DeepScribe isn’t just accurate. Its summaries are almost infinitely customizable, allowing doctors to create precisely tailored notes: long sentences or short, conversational or official, a summary of everything discussed or just what’s medically relevant — whatever the doctor prefers. DeepScribe interfaces seamlessly with major EHR platforms including AdvancedMD, AthenaHealth, Claimpower, Elation, DrChrono, and PracticeFusion.
For all its power, DeepScribe is almost effortless to use. Doctors can be up and running in a day with no need for AI training. Within 5 days, doctors are typically using DeepScribe for all their patients. Within 20 days, they’re saving 3 hours a day, reducing time spent per appointment by 80%, and eliminating after-hours work.
“I’ve evaluated pretty much every AI scribe out there, even some that aren’t on the market, and DeepScribe is something special,” said Jack O’Hara, CIO of Springfield Clinic. “It’s more accurate than a human scribe at one-sixth the cost, and it just works right out of the box. It’s a truly remarkable product.”
DeepScribe users report spending twice the amount of time in each appointment talking with their patient instead of using the computer. They’re seeing more patients, providing better care and regaining precious time for their own well-being.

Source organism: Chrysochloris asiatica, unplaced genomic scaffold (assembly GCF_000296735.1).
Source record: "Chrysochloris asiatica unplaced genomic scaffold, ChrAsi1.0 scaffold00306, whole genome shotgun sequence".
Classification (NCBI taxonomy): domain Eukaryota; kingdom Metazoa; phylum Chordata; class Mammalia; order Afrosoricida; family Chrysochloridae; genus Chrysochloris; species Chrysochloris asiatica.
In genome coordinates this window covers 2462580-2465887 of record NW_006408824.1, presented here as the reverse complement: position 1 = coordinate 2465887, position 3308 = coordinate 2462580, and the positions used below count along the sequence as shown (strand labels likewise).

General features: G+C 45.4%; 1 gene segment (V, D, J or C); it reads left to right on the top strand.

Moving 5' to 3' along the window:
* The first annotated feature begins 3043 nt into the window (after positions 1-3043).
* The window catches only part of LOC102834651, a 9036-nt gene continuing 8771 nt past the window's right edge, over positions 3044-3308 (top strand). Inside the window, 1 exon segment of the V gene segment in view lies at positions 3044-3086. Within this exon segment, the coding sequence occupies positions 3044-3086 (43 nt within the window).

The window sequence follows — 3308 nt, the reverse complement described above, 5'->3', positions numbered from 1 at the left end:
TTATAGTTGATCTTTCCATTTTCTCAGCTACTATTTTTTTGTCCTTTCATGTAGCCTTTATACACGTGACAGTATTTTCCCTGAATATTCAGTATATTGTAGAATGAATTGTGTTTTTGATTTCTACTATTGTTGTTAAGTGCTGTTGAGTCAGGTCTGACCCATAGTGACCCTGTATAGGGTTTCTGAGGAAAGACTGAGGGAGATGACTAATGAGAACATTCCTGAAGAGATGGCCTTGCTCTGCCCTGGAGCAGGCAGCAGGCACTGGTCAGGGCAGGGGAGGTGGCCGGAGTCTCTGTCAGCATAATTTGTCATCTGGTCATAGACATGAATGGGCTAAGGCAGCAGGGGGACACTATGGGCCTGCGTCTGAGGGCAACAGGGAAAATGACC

“DeepScribe has been amazing for my patients and my practice,” said Houston, Texas, MD Everald Manning. “My patients love that I can focus on them rather than a screen, and my family loves that I’m not stuck writing notes late into the evening. It’s what the future of medicine should look like.”
Word has spread fast, with DeepScribe in use at medical facilities across the spectrum from private practices to major health centers, and with new user acquisition growing 66% a month. In just the past year 400 providers have adopted DeepScribe’s technology, generating some 500,000 notes.
“The value of DeepScribe goes much deeper than note-taking,” said DeepScribe cofounder Akilesh Bapu. “It’s about giving doctors the freedom to focus on caregiving and give patients their full attention. Studies show that patient satisfaction is directly correlated with facetime with their physicians. That’s what we mean when we talk about bringing the joy of care back to medicine. It’s about restoring that relationship between doctor and patient.”
“We believe deeply in the work DeepScribe is doing and the change it is leading in the U.S. healthcare system,” said Bee Partners’ Michael Berolzheimer. “From the moment the customer begins to use the DeepScribe product they save hours a day in administrative tasks so they can focus instead on doing the important work they trained for. This not only has a significant impact on healthcare professionals themselves but on their ability to spend more time caring for their communities. At no point in time have we seen the need for that more than we do now, and we are immensely proud to be a part of this evolution.”